Random people make random comments all the time which depending on what mood we are in, we will either take it in the light heartened manner it was intended, or we may take it to heart and get upset.   It's probably easier and makes for a less boring community if you learn how to not let off the cuff comments make your blood boil than to get  everyone else to ensure that they only ever say "safe" comments.

#12 *Jasmine*

Posted 20 October 2016 - 02:10 PM

I find primary school age easiest so far. Having a newborn for me, especially while breastfeeding, was amazing but at the same time all encompassing. Little sleep, minimal time to do things I enjoy other than relating to a baby.

Toddler years well let's just say I don't know how I didn't die of cardiac arrest with my little tornado human whose favourite thing in the world was risk-taking.

I love, love, love the primary age.

But I dread teens as well, stressing about kids speeding in cars, worrying about peers and drugs and alcohol, mental health, etc.

I think it is difficult because we love them so much, they take up so much of our heart and our thought capacity.

Edited by *Jasmine*, 20 October 2016 - 02:11 PM.

#13 Lallalla

Posted 20 October 2016 - 06:07 PM

I wouldn't say it makes my blood boil, it just grates. Particularly when I am sleep deprived, which is always right now with 3 very small children. All girls too, which seems to increase the "just wait until they're teenagers" comments. Though as another recent thread was discussing people have plenty to say about all boys too.

#14 Soontobegran

Posted 10 November 2016 - 04:06 PM

People have lots to say and I reckon we have been or will be guilty of it at some stage in our lives.

I don't think people forget how relentless babies are but the relentlessness just transfers as the child gets older......they are just different problems, often no better or no worse but very real at the time you are experiencing them.

Some parents have children with special needs, I'd not have wanted to swap my problems with theirs ever.

I have adult children.....it is still relentless :(


Posted 10 November 2016 - 05:00 PM

Having a 16year old and and 8 year old, teenager going through 14 & 15 age bracket was the worse and mine is quite a good one.  I think what makes it harder is you have a teen who is no longer and child and not yet an adult filled with hormones that can make them do, say and behave sometimes a little crazy, even the best teenager.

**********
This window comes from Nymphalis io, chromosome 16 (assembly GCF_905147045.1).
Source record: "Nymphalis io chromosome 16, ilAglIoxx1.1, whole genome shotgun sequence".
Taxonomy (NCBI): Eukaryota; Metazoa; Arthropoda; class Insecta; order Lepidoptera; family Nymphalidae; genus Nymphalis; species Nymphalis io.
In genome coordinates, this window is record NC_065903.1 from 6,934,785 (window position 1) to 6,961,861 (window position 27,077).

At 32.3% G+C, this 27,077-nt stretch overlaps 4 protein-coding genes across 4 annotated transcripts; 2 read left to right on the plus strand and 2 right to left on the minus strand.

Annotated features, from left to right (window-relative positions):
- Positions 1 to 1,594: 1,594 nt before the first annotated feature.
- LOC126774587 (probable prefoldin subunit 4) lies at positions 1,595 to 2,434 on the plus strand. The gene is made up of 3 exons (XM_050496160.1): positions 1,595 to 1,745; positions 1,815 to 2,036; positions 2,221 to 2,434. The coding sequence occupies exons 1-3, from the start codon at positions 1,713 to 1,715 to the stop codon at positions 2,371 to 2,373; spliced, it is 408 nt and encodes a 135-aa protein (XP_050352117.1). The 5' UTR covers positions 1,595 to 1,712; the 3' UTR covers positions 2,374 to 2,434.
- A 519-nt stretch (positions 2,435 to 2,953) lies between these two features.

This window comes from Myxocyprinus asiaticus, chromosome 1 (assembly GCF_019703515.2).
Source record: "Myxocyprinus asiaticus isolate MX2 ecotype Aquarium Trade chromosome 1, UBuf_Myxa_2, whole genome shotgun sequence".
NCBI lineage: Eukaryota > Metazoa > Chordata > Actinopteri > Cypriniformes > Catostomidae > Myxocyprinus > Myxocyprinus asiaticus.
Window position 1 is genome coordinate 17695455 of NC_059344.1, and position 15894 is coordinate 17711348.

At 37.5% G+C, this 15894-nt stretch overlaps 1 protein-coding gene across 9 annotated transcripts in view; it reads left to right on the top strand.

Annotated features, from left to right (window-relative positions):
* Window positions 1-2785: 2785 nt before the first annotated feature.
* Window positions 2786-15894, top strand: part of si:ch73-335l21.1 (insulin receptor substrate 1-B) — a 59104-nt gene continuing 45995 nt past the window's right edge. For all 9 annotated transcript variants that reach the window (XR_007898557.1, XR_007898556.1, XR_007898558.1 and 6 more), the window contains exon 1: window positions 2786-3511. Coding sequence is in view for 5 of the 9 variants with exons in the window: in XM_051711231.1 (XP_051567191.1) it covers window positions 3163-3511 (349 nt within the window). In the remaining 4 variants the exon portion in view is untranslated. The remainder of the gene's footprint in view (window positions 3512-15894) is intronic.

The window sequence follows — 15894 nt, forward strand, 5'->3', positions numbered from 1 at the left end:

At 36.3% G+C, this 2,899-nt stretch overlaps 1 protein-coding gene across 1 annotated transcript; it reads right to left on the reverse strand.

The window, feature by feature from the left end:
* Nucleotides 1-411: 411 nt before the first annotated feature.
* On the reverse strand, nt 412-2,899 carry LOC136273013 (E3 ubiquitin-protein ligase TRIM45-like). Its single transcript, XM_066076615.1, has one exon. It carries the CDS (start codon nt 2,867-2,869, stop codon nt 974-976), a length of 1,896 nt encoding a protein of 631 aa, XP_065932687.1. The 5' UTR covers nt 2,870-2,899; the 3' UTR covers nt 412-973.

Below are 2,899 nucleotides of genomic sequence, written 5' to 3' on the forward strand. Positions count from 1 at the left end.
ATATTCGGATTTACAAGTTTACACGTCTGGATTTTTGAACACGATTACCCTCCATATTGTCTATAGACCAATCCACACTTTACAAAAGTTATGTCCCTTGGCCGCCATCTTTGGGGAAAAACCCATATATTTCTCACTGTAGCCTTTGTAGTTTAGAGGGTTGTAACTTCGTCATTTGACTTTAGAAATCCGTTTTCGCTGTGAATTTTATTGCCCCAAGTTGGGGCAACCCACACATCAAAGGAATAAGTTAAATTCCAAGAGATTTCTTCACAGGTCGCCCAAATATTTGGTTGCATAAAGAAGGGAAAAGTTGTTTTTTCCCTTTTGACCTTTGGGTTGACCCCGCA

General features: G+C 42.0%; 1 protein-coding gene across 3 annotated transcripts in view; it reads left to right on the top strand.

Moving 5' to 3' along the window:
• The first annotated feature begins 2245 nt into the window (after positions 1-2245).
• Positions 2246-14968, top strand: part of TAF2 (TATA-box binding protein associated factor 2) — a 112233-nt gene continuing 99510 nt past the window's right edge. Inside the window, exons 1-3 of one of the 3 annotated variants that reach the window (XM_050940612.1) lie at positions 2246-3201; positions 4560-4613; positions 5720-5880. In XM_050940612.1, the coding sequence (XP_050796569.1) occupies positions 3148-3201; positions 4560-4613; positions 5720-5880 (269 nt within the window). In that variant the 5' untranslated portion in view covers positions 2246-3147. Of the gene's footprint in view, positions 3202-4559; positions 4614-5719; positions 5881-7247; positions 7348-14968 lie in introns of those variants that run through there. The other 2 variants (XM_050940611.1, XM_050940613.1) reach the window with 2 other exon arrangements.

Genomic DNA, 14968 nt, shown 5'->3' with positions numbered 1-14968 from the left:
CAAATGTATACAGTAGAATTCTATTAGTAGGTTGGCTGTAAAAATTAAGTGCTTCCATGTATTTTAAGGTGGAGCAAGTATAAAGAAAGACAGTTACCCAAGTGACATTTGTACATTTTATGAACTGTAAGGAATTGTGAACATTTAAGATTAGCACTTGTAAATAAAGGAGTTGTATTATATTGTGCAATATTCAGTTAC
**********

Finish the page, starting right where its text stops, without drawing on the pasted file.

Its just different hard at different times.  For me those couple of years were the worst as far as parenting has gone, the yelling, screaming, fighting, they go through the stage if something is quite obviously black they will argue and argue its white.  I put a lot down to the hormone ride they are on at that stage.  They are starting to exercise their freedom of thought and body.  As I said mine was fairly good as we didn't have school issues, boyfriend issues ect.  Talking with mums of girls that age and some confided that for their first time in their lives they had seen GP's for mental health issues, which I can totally get if you have a real feral teen that is pushing everyone and every place they go.  I only have a teen girl so not sure if boys are like that.

For me I think it was the hardest as there was nothing rewarding about it.  When the kids are little they do things that no matter how sh*tty your day is or sleep deprived,  just makes you smile, they do something funny or cute, give you a hug and you go, that makes the hard work worth it.  Teen, going through that bad patch, there is no reward, no nice warm fuzzy moments.

By 15.5years it all just stopped as abruptly as it started.  
Thankfully, I was getting to the stage that I was happy to travel for work to get away from her.  Now its all good, she wants to hang out toghter, go for dinner, we can sit down and have a conversation and agree to disagree with no shouting.

I think once you have been through bring your kids up, I'm sure for different kids you would say different times was the hardest for different kids depending the experiences along the way.

Edited by LUV-MY-KIDS, 10 November 2016 - 05:08 PM.

#16 shanta

Posted 10 November 2016 - 05:54 PM

My understanding of the saying is that if you don't nip problem behaviour in the bud, it gets harder and harder to deal with it as the child grows.

Edited by shanta, 10 November 2016 - 06:17 PM.

#17 PhillipaCrawford

Posted 10 November 2016 - 07:12 PM

For me it's true - and that is not to negate the issues we faced when my kids were smaller, some were doozies.

- when your mid 20's DS moves overseas and then comes back after 2 years and then is jobless for 9 months despite stellar ATAR and double degree and 2 years working internationally......
- when mega wonderful DD is ripping the skin from her cuticles and binge eating and dropping out of uni...
- when they ring at 3 am to say they've been in a car accident....
- when DS is offered a job and asks for time to think about it because he prefers another one, only then he talks to friends and relations and decides he really preferred the one that offered so you spend a sleepless weekend terrified they will revoke the offer ( they didn't   :) ).....

Anyway for all the grief I had battling feeds, sleep, bullying, school work etc ultimately I was in control and could fix things. Or if not at least they were under my B. roof and I knew where they were!
Now I have to sit back and let them do it.
And it kills me.